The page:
Who is Miranda Wheen?
I’m a contemporary dancer, sometimes I’m a choreographer or director. I’m the parent of two small kids. I’m an independent dancer, so I bounce between a lot of different projects. At the moment I spend most of my time dancing with choreographer Martin Del Amo, Marrugeku (an intercultural dance company based in Sydney and Broome) and Western Sydney based Dance Makers Collective.
What would you do differently from what you do now?
I would throw all my energy into dance. Into doing it, watching it, thinking about it, sharing it. The pandemic has been pretty devastating for the dance industry and being at home with two little kids has made me long for the theatre/rehearsal studio. The kids love a bit of a dance party though, so that keeps me going.
Who inspires you and why?
Dalisa Pigram and Rachael Swain, the co-artistic directors of Marrugeku. They’re two female powerhouse directors who’ve been making dance and theatre for a long time. They’re interested in the messy and important work of collaboration and intercultural communication. They tackle big, burning questions with an uncompromising set of values. They create space in their rigorous work processes for family, difficult conversations, food, celebration and most importantly the unknown. They are truly impressive women, and I am very honoured to work with them.
What would you do to make a difference in the world?
Get everyone moving more! Imagine a world where everyone was deeply connected to their bodies. If everyone knew how to move with ease for their own pleasure. If people were curious about and able to explore, with love, the potential of their own moving body.
Favourite holiday destination and why?
Camping in a patch of bush with some water to swim in. The weather is warm, but it’s not too hot. There’s animals, birds singing and a campfire to cook on. Perfect!
When friends come to town, what attraction would you take them to, and why?
The Coast Walk in the Royal National Park just south of Sydney. It’s got everything, breathtaking ocean views, dense bush, waterholes, rock hopping, beaches and luscious picnic spots.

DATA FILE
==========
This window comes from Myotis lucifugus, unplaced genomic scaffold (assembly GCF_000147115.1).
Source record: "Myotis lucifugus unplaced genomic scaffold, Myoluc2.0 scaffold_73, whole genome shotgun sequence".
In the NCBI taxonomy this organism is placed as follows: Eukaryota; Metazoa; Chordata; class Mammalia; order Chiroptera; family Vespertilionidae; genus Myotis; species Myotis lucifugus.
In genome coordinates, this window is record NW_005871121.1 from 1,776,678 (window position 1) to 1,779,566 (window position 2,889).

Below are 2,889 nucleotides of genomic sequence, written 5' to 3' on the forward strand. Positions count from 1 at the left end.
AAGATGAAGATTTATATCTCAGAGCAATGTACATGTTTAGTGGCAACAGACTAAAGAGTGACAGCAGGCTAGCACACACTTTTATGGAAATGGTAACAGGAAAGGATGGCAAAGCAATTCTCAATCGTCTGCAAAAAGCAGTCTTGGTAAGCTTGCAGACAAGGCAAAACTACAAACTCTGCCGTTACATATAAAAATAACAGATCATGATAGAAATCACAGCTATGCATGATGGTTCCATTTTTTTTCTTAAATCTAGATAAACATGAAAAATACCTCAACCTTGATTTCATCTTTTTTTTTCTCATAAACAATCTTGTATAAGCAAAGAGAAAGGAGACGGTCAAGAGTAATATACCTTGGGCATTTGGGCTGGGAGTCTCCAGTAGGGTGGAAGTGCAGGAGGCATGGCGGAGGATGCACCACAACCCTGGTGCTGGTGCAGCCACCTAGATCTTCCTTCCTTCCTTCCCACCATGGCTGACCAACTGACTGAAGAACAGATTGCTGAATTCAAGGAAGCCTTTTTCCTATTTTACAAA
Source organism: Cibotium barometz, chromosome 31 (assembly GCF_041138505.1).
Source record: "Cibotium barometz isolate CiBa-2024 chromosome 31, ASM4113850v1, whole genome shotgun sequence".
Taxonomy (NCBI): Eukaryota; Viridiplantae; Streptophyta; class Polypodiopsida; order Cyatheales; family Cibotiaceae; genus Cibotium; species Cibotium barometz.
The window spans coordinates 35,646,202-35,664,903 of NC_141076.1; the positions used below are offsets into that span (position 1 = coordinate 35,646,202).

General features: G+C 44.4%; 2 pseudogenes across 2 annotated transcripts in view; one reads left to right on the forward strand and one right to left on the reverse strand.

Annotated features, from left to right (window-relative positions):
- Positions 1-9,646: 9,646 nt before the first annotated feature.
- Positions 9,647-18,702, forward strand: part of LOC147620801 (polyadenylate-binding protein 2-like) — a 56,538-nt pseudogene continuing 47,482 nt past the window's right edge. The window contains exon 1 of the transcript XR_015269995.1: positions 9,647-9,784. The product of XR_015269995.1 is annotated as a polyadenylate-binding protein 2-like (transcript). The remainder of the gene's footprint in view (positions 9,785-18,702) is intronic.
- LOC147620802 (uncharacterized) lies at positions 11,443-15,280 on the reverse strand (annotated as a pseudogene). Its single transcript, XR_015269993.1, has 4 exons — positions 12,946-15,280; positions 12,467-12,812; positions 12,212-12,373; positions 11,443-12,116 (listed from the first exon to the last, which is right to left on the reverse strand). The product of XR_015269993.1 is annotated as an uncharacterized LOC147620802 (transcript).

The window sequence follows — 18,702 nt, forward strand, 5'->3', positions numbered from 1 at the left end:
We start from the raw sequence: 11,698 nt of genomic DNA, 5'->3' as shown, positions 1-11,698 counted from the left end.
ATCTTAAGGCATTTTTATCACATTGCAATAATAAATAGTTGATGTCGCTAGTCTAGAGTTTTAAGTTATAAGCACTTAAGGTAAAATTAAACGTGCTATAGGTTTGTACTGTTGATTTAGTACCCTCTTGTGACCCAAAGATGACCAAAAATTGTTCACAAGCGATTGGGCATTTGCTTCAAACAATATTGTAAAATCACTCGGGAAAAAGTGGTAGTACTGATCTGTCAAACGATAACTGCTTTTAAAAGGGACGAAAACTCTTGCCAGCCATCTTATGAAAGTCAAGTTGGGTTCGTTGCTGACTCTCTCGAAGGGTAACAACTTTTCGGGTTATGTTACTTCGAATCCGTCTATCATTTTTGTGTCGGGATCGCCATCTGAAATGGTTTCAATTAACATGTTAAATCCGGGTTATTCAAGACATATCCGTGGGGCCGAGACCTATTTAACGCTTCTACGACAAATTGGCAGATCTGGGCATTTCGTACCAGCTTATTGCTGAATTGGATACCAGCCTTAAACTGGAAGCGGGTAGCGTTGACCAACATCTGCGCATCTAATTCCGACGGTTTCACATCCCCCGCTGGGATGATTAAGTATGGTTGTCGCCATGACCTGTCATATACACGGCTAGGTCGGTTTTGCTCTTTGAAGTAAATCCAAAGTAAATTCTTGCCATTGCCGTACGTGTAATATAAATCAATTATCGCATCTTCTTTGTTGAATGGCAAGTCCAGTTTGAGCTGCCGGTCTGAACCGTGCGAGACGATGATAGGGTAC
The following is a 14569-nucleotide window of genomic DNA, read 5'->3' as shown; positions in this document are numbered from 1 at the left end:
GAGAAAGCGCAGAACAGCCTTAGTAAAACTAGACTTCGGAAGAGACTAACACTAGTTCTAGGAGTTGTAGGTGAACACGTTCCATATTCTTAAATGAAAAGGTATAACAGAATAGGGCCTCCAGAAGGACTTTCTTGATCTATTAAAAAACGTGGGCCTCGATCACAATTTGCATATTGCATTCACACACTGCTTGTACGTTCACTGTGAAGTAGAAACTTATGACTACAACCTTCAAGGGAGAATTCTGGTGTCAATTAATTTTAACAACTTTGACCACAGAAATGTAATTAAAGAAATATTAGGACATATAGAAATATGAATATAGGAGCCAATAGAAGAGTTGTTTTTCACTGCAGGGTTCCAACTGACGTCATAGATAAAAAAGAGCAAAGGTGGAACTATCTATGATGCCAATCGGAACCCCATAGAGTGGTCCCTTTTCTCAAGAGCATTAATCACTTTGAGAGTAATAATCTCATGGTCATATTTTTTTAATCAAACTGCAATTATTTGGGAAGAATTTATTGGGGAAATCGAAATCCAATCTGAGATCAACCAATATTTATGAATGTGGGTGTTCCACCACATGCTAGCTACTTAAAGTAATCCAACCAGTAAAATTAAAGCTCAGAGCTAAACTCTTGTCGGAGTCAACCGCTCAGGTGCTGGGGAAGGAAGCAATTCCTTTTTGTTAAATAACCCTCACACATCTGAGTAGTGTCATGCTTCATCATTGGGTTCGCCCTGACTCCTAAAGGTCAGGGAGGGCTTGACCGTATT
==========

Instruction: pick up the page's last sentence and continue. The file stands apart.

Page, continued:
What are you currently reading?
Fathoms by Rebecca Giggs. It’s a non-fiction book about whales. I have an inexplicable fascination with whales. Leviathan, or the Whale by Philip Hoare, is another excellent one.
What are you currently listening to?
Despite not being a big consumer of popular culture I listen to a lot of popular culture podcasts, like Stop Everything and The Culture. I also get a lot out of listening to The Colour Cycle, produced by Diversity Arts Australia. I guess in popular culture and the arts you can see both the manifestation of, and resistance to, social inequity and racism, particularly here in Australia. These interest me both as an artist and a White Australian wanting to create tangible change in this country.
A hot bath.
What does the future hold for you?
In the immediate future, I’m busy working on two shows for Sydney Festival 2022. Mirage – a ‘shared solo’ with choreographer Martin Del Amo commissioned by Campbelltown Arts Centre. It’s an epic, shimmering, shifting journey that oscillates between reality, fantasy, memory and illusion. It’s set to the music composition Piano and String Quartet by American avant-garde composer Morton Feldman, played live by pianist Sonya Lifschitz and the all-female Enigma Quartet. It’s quite a treat.
I’m also so pleased to be finally bringing Marrugeku’s much anticipated new work Jurrungu Ngan-ga (Straight Talk) to Sydney audiences at Carriageworks. It confronts Australia’s shameful fixation with incarceration and is a seriously potent piece of theatre.
Into the new year Dance Makers Collective, of which I am a founding member, is opening up it’s brand new rehearsal space in Western Sydney. We’re planning on filling it with as much dance activity as we can over the coming few years.
Miranda can be seen in Mirage – which will be presented at the Campbelltown Arts Centre: 7 – 15 January. Miranda can also be seen in Jurrungu Ngan-ga [Straight Talk] at Carriageworks: 27 – 29 January 2022. Both works are presented as part of the 2022 Sydney Festival.
Image: Miranda Wheen (supplied)